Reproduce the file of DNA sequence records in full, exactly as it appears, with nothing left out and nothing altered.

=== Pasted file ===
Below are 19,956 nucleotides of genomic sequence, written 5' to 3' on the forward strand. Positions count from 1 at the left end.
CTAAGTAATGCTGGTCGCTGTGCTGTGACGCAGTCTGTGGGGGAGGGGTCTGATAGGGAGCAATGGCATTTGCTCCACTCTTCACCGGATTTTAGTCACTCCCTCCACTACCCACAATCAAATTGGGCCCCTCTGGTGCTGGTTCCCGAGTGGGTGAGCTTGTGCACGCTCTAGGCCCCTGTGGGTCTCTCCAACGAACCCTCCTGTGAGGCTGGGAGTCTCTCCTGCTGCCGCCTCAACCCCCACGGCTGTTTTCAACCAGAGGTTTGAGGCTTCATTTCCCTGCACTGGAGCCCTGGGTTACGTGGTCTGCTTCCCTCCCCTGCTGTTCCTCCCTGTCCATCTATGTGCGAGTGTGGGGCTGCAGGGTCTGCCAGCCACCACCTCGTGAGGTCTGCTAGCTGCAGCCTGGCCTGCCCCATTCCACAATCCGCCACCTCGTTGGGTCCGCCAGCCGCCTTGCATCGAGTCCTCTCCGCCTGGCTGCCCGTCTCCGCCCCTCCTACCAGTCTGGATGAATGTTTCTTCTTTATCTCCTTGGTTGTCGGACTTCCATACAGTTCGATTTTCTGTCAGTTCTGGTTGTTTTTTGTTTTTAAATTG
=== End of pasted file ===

Below are 19,956 nucleotides of genomic sequence, written 5' to 3' on the forward strand. Positions count from 1 at the left end.
CTAAGTAATGCTGGTCGCTGTGCTGTGACGCAGTCTGTGGGGGAGGGGTCTGATAGGGAGCAATGGCATTTGCTCCACTCTTCACCGGATTTTAGTCACTCCCTCCACTACCCACAATCAAATTGGGCCCCTCTGGTGCTGGTTCCCGAGTGGGTGAGCTTGTGCACGCTCTAGGCCCCTGTGGGTCTCTCCAACGAACCCTCCTGTGAGGCTGGGAGTCTCTCCTGCTGCCGCCTCAACCCCCACGGCTGTTTTCAACCAGAGGTTTGAGGCTTCATTTCCCTGCACTGGAGCCCTGGGTTACGTGGTCTGCTTCCCTCCCCTGCTGTTCCTCCCTGTCCATCTATGTGCGAGTGTGGGGCTGCAGGGTCTGCCAGCCACCACCTCGTGAGGTCTGCTAGCTGCAGCCTGGCCTGCCCCATTCCACAATCCGCCACCTCGTTGGGTCCGCCAGCCGCCTTGCATCGAGTCCTCTCCGCCTGGCTGCCCGTCTCCGCCCCTCCTACCAGTCTGGATGAATGTTTCTTCTTTATCTCCTTGGTTGTCGGACTTCCATACAGTTCGATTTTCTGTCAGTTCTGGTTGTTTTTTGTTTTTAAATTG